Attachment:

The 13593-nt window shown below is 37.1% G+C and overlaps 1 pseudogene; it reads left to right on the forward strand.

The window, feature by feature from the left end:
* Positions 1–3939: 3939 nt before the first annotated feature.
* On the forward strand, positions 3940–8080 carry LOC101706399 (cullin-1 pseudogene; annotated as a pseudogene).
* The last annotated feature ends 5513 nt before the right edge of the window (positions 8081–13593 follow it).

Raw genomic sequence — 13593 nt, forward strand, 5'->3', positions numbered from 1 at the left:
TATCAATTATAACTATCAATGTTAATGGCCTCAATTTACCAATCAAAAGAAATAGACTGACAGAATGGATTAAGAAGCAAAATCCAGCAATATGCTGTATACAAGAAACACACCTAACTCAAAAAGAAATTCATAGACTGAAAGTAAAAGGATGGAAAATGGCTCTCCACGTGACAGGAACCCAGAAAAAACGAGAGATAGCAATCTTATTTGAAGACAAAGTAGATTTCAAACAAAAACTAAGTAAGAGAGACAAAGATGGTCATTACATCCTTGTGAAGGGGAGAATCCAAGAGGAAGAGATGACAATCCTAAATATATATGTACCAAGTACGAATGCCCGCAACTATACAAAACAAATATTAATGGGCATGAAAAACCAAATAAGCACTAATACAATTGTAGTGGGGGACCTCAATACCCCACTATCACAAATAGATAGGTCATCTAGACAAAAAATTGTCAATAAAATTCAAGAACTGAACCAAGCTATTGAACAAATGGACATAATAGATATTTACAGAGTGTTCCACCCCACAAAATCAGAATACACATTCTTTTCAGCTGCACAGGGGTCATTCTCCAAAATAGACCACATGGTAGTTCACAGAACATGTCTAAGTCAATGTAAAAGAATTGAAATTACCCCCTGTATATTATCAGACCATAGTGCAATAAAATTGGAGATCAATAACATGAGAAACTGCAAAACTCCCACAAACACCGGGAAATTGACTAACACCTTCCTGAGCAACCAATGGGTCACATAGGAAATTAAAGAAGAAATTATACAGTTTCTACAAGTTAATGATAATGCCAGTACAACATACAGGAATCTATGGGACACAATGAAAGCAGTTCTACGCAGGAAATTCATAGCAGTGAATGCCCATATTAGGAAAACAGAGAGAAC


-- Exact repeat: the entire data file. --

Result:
The 13593-nt window shown below is 37.1% G+C and overlaps 1 pseudogene; it reads left to right on the forward strand.

The window, feature by feature from the left end:
* Positions 1–3939: 3939 nt before the first annotated feature.
* On the forward strand, positions 3940–8080 carry LOC101706399 (cullin-1 pseudogene; annotated as a pseudogene).
* The last annotated feature ends 5513 nt before the right edge of the window (positions 8081–13593 follow it).

Raw genomic sequence — 13593 nt, forward strand, 5'->3', positions numbered from 1 at the left:
TATCAATTATAACTATCAATGTTAATGGCCTCAATTTACCAATCAAAAGAAATAGACTGACAGAATGGATTAAGAAGCAAAATCCAGCAATATGCTGTATACAAGAAACACACCTAACTCAAAAAGAAATTCATAGACTGAAAGTAAAAGGATGGAAAATGGCTCTCCACGTGACAGGAACCCAGAAAAAACGAGAGATAGCAATCTTATTTGAAGACAAAGTAGATTTCAAACAAAAACTAAGTAAGAGAGACAAAGATGGTCATTACATCCTTGTGAAGGGGAGAATCCAAGAGGAAGAGATGACAATCCTAAATATATATGTACCAAGTACGAATGCCCGCAACTATACAAAACAAATATTAATGGGCATGAAAAACCAAATAAGCACTAATACAATTGTAGTGGGGGACCTCAATACCCCACTATCACAAATAGATAGGTCATCTAGACAAAAAATTGTCAATAAAATTCAAGAACTGAACCAAGCTATTGAACAAATGGACATAATAGATATTTACAGAGTGTTCCACCCCACAAAATCAGAATACACATTCTTTTCAGCTGCACAGGGGTCATTCTCCAAAATAGACCACATGGTAGTTCACAGAACATGTCTAAGTCAATGTAAAAGAATTGAAATTACCCCCTGTATATTATCAGACCATAGTGCAATAAAATTGGAGATCAATAACATGAGAAACTGCAAAACTCCCACAAACACCGGGAAATTGACTAACACCTTCCTGAGCAACCAATGGGTCACATAGGAAATTAAAGAAGAAATTATACAGTTTCTACAAGTTAATGATAATGCCAGTACAACATACAGGAATCTATGGGACACAATGAAAGCAGTTCTACGCAGGAAATTCATAGCAGTGAATGCCCATATTAGGAAAACAGAGAGAAC